This tall, wall-attached trellis panel is elegantly simple. You may want to build several and space them one panel’s width apart,.
For a trellis like this, the exact dimensions of the pieces can make a big difference in the overall appearance. We show lattice that is ¾ inch thick and 11⁄8 inches wide. You could use standard 1 by 2s, which are ¾ inch by 1½ inches, but the result would be surprisingly clunky-looking. Rip-cutting the slats will take only a half hour or so.
There are no half-lap joints, so this project can be built quickly. Start by rip-cutting the lattice slats and frame pieces. Because the trellis will be attached to the house, the frame need not be very strong and can be assembled with a single screw at each joint.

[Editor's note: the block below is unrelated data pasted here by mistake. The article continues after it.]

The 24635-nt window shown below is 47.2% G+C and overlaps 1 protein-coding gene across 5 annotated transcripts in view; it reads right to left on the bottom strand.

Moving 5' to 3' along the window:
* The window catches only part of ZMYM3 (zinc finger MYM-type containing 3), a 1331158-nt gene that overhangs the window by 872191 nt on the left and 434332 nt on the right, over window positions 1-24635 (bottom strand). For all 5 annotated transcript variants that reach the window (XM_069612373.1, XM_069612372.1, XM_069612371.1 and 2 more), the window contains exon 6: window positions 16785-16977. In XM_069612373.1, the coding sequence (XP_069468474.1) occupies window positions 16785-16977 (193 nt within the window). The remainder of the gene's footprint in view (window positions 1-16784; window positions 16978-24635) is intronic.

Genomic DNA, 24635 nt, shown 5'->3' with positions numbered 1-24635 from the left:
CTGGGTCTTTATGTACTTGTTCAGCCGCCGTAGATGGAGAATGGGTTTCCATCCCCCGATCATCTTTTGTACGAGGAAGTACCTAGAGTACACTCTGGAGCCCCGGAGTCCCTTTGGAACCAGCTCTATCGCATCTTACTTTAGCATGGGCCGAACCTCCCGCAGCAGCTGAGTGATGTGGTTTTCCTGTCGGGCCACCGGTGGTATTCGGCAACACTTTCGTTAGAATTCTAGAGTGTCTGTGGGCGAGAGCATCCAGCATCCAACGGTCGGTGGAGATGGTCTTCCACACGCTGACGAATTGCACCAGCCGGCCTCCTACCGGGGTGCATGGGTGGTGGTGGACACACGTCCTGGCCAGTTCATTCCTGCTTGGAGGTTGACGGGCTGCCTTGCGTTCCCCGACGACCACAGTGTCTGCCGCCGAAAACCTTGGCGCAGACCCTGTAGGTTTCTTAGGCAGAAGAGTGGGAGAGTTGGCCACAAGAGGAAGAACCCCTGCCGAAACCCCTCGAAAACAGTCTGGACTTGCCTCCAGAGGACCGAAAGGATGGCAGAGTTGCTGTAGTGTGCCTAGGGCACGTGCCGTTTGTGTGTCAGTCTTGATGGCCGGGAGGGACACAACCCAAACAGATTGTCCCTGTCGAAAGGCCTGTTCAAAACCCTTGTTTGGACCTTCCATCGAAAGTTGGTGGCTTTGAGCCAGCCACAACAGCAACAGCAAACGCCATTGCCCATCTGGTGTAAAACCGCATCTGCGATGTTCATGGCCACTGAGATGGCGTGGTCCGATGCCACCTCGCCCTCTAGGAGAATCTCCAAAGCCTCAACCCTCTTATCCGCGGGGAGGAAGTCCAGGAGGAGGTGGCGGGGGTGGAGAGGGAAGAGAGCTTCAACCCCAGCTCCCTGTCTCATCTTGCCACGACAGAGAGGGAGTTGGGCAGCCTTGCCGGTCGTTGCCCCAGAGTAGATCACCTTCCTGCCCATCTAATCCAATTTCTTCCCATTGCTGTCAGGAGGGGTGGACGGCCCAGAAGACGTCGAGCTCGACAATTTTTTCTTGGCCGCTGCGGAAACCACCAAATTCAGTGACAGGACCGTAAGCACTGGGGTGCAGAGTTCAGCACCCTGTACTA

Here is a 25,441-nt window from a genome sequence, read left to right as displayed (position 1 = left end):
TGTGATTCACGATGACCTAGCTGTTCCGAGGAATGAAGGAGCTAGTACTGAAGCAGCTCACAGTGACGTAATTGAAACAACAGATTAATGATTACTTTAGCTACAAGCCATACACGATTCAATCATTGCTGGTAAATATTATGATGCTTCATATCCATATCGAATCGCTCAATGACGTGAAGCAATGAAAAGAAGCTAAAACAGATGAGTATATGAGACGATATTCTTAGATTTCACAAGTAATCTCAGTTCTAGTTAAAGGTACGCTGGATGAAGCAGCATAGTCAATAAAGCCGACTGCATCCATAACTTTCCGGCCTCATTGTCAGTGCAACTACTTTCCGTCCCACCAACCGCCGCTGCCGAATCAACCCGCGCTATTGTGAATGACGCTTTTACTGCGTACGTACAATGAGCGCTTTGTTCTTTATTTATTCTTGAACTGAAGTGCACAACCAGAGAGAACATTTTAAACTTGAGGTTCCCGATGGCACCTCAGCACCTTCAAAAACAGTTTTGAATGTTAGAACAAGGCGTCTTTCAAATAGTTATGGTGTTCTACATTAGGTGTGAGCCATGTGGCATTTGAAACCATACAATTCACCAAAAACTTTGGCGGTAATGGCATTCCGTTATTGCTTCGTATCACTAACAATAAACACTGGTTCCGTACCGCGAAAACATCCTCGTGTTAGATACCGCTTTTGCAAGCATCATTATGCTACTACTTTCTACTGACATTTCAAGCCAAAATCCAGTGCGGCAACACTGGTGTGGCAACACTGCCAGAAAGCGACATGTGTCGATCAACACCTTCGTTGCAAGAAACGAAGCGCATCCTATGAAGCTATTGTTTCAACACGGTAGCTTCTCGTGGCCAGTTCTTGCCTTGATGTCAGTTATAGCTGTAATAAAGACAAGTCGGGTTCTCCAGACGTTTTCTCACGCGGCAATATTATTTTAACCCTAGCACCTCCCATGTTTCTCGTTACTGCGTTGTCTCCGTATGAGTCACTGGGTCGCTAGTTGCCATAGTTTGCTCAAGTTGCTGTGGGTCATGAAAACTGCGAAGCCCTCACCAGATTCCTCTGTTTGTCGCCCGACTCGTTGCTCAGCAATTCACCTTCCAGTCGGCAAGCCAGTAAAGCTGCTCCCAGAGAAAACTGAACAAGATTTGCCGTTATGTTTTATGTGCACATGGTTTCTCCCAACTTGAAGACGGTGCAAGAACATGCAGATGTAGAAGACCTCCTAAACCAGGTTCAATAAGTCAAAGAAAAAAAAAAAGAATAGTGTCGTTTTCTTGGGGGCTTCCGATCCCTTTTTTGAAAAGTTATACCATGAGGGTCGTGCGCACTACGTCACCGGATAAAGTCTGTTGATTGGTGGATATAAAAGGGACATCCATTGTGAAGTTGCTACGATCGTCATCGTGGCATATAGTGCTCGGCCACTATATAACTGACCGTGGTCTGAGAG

Since both vertical and horizontal pieces run around the perimeter of the lattice, the frame can be simply attached.
The grid shown here is 68 by 22 inches, but you could widen or lengthen it. If you widen it by more than 8 inches, add another vertical lattice piece. Here we use cedar, but you could use treated lumber, which can be stained or painted.
Next: diagram and materials list
- Two 6' 1 x 6s for lattice slats and cap rail
- Two 8' 5⁄4 x 6s for the frame
- 4" decking or stainless-steel screws; 1¼" and 2½" galvanized nails or staples
- ½" copper or plastic pipe and long decking or masonry screws
Cedar is often knotty, so choose boards with the fewest and smallest knots that you can find. You may need to throw out some pieces with knots (they will break easily), and you can use some shorter pieces for the horizontals. Also choose relatively clear lumber for the frame.